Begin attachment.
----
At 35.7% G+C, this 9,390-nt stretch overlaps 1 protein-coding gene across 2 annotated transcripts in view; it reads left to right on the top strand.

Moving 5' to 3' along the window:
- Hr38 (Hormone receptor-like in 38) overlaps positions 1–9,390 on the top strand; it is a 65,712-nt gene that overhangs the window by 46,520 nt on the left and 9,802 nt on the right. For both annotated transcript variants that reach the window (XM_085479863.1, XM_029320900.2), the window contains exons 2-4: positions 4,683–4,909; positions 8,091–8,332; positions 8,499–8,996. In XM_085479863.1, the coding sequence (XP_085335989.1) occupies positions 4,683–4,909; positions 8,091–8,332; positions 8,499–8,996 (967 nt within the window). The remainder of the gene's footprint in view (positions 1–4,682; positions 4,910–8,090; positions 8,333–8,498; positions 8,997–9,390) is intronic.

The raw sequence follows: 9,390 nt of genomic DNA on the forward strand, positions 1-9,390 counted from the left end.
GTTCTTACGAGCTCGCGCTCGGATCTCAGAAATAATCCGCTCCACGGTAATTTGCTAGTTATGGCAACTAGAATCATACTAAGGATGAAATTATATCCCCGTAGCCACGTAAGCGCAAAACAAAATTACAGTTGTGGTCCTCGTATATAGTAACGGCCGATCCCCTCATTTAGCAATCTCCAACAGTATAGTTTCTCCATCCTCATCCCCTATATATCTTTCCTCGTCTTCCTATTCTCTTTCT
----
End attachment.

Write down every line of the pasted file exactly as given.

At 35.7% G+C, this 9,390-nt stretch overlaps 1 protein-coding gene across 2 annotated transcripts in view; it reads left to right on the top strand.

Moving 5' to 3' along the window:
- Hr38 (Hormone receptor-like in 38) overlaps positions 1–9,390 on the top strand; it is a 65,712-nt gene that overhangs the window by 46,520 nt on the left and 9,802 nt on the right. For both annotated transcript variants that reach the window (XM_085479863.1, XM_029320900.2), the window contains exons 2-4: positions 4,683–4,909; positions 8,091–8,332; positions 8,499–8,996. In XM_085479863.1, the coding sequence (XP_085335989.1) occupies positions 4,683–4,909; positions 8,091–8,332; positions 8,499–8,996 (967 nt within the window). The remainder of the gene's footprint in view (positions 1–4,682; positions 4,910–8,090; positions 8,333–8,498; positions 8,997–9,390) is intronic.

The raw sequence follows: 9,390 nt of genomic DNA on the forward strand, positions 1-9,390 counted from the left end.
GTTCTTACGAGCTCGCGCTCGGATCTCAGAAATAATCCGCTCCACGGTAATTTGCTAGTTATGGCAACTAGAATCATACTAAGGATGAAATTATATCCCCGTAGCCACGTAAGCGCAAAACAAAATTACAGTTGTGGTCCTCGTATATAGTAACGGCCGATCCCCTCATTTAGCAATCTCCAACAGTATAGTTTCTCCATCCTCATCCCCTATATATCTTTCCTCGTCTTCCTATTCTCTTTCT